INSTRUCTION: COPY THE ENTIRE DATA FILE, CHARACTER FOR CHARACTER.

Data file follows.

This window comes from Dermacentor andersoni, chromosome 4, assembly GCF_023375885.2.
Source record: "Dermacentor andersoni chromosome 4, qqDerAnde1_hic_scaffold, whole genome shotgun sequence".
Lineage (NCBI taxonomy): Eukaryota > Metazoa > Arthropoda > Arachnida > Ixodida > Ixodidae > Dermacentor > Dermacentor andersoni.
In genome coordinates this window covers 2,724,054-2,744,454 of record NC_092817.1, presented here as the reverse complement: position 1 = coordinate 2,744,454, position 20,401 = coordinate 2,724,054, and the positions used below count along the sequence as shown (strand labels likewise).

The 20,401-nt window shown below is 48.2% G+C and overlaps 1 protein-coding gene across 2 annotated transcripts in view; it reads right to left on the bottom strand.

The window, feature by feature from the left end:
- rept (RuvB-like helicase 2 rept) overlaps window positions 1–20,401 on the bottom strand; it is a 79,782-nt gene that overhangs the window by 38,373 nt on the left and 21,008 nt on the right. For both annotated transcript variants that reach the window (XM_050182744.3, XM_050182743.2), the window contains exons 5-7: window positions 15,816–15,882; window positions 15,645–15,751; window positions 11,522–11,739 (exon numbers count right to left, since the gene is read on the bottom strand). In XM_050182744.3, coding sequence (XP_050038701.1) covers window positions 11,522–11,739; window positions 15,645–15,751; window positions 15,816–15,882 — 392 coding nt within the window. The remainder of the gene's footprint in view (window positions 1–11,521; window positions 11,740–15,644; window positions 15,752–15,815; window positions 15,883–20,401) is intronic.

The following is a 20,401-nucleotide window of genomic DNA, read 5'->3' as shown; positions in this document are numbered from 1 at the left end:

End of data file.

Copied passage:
This window comes from Dermacentor andersoni, chromosome 4, assembly GCF_023375885.2.
Source record: "Dermacentor andersoni chromosome 4, qqDerAnde1_hic_scaffold, whole genome shotgun sequence".
Lineage (NCBI taxonomy): Eukaryota > Metazoa > Arthropoda > Arachnida > Ixodida > Ixodidae > Dermacentor > Dermacentor andersoni.
In genome coordinates this window covers 2,724,054-2,744,454 of record NC_092817.1, presented here as the reverse complement: position 1 = coordinate 2,744,454, position 20,401 = coordinate 2,724,054, and the positions used below count along the sequence as shown (strand labels likewise).

The 20,401-nt window shown below is 48.2% G+C and overlaps 1 protein-coding gene across 2 annotated transcripts in view; it reads right to left on the bottom strand.

The window, feature by feature from the left end:
- rept (RuvB-like helicase 2 rept) overlaps window positions 1–20,401 on the bottom strand; it is a 79,782-nt gene that overhangs the window by 38,373 nt on the left and 21,008 nt on the right. For both annotated transcript variants that reach the window (XM_050182744.3, XM_050182743.2), the window contains exons 5-7: window positions 15,816–15,882; window positions 15,645–15,751; window positions 11,522–11,739 (exon numbers count right to left, since the gene is read on the bottom strand). In XM_050182744.3, coding sequence (XP_050038701.1) covers window positions 11,522–11,739; window positions 15,645–15,751; window positions 15,816–15,882 — 392 coding nt within the window. The remainder of the gene's footprint in view (window positions 1–11,521; window positions 11,740–15,644; window positions 15,752–15,815; window positions 15,883–20,401) is intronic.

The following is a 20,401-nucleotide window of genomic DNA, read 5'->3' as shown; positions in this document are numbered from 1 at the left end: